After the war, during his leadership of the SNP, the party began to organise more professionally under his guidance and poll more credibly at elections which, as a result, culminated in the famous Hamilton by-election victory for the SNP in 1967. However, in 1969, Donaldson was replaced as leader of the party after a leadership challenge by the social democrat, Billy Wolfe, who helped pave the way for Alex Salmond's ascendancy in the party today.

Seed of the Gaels

Post-war, the flame of Scottish ethnic nationalism was mainly kept alive by Siol nan Gaidheal (SnG), which means in Scottish Gaelic - the Offspring or Seed of the Gaels!

Siol nan Gaidheal - kicked out of the SNP at the same time as Alex Salmond.
This Scottish ethno-nationalist group was established in 1978 and paraded in blackshirts and kilts at Scottish Nationalist demonstrations and protests organised by the SNP and other groups. In 1982, SnG was proscribed from the SNP, along with the socialist 79 Group, which included Alex Salmond in its ranks though his expulsion was later overturned by the leadership. SnG went into a rapid decline after that setback but has subsequently been revived a number of times, most notably by Jackie Stokes, a militant ultra-nationalist, in the late eighties.

In the 1980s, SnG produced a magazine called Firinn Albannach (Truth of Scotland) which was described as being "anti-communist, neo-fascist and sometimes violent in tone" in a survey of British and Irish political groups conducted by liberal academics from Manchester University.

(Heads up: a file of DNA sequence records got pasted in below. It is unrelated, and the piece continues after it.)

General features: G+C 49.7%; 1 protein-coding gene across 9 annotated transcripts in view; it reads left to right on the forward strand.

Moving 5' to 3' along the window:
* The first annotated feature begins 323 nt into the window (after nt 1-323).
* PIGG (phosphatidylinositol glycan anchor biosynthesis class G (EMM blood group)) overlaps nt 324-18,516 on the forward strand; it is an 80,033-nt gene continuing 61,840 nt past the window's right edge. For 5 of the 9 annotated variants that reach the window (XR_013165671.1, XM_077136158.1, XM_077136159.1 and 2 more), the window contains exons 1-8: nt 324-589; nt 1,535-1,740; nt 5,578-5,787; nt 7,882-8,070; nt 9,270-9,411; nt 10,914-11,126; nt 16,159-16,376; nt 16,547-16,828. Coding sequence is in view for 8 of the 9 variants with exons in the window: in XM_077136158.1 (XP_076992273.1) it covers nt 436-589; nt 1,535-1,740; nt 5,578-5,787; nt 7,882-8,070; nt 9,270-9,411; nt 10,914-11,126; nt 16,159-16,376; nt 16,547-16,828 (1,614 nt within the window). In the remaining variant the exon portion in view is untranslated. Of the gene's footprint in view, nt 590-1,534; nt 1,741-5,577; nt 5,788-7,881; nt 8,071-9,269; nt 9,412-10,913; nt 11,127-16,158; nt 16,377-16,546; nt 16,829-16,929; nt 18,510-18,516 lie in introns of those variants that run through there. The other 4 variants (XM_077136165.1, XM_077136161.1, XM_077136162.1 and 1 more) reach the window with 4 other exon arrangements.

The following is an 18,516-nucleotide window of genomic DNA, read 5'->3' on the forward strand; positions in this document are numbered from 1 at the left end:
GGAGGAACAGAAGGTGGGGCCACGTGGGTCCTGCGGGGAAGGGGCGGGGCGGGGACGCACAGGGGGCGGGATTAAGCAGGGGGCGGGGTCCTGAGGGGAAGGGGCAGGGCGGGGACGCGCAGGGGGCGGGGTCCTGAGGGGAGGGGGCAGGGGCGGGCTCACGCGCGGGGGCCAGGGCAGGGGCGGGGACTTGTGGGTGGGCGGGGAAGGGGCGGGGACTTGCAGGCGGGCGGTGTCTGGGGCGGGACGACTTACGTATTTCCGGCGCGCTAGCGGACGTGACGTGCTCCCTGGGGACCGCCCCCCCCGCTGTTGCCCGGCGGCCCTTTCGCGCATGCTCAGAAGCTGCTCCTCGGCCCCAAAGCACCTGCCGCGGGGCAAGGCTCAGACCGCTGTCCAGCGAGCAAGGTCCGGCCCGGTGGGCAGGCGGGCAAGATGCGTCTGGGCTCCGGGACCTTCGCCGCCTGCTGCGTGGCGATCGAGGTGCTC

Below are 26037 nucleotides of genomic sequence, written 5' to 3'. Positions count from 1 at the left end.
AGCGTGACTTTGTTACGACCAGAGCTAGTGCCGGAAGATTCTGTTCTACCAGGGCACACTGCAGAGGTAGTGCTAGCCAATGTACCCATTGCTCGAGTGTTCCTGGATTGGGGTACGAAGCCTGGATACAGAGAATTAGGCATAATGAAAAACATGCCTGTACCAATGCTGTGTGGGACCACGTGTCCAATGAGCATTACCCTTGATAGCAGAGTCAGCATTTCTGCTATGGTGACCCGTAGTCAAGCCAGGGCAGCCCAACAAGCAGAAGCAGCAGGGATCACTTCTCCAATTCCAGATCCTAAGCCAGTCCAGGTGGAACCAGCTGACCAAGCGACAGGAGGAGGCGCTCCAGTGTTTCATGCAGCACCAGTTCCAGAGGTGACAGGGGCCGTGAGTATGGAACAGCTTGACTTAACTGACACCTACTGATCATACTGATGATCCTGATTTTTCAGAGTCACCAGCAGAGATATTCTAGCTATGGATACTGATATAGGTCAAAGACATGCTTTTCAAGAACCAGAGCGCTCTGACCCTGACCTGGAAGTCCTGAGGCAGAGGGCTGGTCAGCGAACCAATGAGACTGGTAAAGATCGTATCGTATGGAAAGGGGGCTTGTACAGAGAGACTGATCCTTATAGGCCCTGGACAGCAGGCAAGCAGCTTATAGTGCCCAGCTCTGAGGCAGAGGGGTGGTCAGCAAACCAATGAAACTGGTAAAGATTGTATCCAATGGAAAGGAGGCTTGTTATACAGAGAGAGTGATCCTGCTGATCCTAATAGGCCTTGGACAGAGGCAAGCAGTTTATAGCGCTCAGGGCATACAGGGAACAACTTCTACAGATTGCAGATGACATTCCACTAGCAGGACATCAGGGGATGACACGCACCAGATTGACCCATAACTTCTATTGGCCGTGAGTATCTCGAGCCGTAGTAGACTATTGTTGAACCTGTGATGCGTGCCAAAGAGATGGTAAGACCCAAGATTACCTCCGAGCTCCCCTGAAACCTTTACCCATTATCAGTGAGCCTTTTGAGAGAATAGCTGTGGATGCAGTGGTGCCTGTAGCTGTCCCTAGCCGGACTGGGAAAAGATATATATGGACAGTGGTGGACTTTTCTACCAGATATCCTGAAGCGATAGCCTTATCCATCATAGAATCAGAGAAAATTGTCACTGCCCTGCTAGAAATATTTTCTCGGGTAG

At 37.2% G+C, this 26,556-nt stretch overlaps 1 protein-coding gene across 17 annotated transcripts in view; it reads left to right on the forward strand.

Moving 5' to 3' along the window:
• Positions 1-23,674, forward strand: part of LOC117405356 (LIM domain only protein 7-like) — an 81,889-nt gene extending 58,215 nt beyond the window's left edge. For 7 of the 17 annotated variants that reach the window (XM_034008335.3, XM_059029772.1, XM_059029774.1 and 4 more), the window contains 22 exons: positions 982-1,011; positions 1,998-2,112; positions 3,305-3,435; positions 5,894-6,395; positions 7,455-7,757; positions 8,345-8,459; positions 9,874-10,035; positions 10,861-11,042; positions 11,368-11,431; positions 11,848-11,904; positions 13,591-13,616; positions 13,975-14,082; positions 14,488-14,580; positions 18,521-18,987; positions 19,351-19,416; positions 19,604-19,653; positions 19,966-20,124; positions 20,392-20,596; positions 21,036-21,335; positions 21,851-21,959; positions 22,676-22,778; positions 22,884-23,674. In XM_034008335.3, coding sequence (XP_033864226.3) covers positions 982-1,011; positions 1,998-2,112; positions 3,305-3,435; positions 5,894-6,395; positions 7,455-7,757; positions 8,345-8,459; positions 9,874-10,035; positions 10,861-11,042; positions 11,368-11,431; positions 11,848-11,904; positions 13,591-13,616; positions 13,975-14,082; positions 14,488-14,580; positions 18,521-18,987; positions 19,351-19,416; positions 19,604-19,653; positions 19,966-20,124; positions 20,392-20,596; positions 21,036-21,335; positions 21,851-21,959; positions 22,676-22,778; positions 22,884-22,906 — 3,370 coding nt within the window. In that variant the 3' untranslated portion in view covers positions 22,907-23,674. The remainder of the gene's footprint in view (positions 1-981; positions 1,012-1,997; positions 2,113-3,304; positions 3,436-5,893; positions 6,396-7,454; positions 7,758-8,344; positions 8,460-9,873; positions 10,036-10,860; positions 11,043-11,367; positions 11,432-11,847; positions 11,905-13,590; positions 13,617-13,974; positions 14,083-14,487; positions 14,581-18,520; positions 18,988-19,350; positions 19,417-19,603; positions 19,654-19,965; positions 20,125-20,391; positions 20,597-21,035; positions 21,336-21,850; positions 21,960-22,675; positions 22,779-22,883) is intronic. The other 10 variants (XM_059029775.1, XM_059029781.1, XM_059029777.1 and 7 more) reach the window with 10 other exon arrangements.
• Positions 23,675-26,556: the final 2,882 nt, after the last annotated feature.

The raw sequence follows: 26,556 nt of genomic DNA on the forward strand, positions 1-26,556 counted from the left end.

Free Scotland

The Free Scotland Party, led by Brian Nugent, broke away from the SNP in 2004 over disagreements about the European Union (EU) and Scotland's future membership once independent. The party stood for an independent Scotland, independent of both the British state and the EU superstate, with Norway, an independent non-EU country, identified as a model for a future independent Scotland. The party contested a number of elections in 2005 and 2007 with Jim Fairlie, a former Deputy Leader of the SNP, standing as one of the candidates, but none were successful.

A Scottish Future for Scottish Nationalists

Despite the current stranglehold on the party by 1968 leftists, the SNP is steeped in an ethno-nationalist tradition with roots that go back to its very origins and formation before the Second World War. Genuine Scottish nationalists now need to consider their position in Scottish politics. They must, in our opinion, unite and rally around a Scottish First-type organisation that can provide direction and meaning following independence which now seems highly possible, even if the NO campaign is temporarily able to halt the trend towards independence. It is obvious that the Tory/UKIP/BNP unionist position, bolstered by the religious sectarian cranks of the Orange Order, is no longer an option for serious ethno-nationalist activists and campaigners. The same logic also applies to the Scottish sovereignists of Free Scotland who should also be approached for their views on a possible realignment and amalgamation. In the meantime, we wish Scotland and its people well in their journey towards self-determination and freedom.

Originally published at Civil Liberty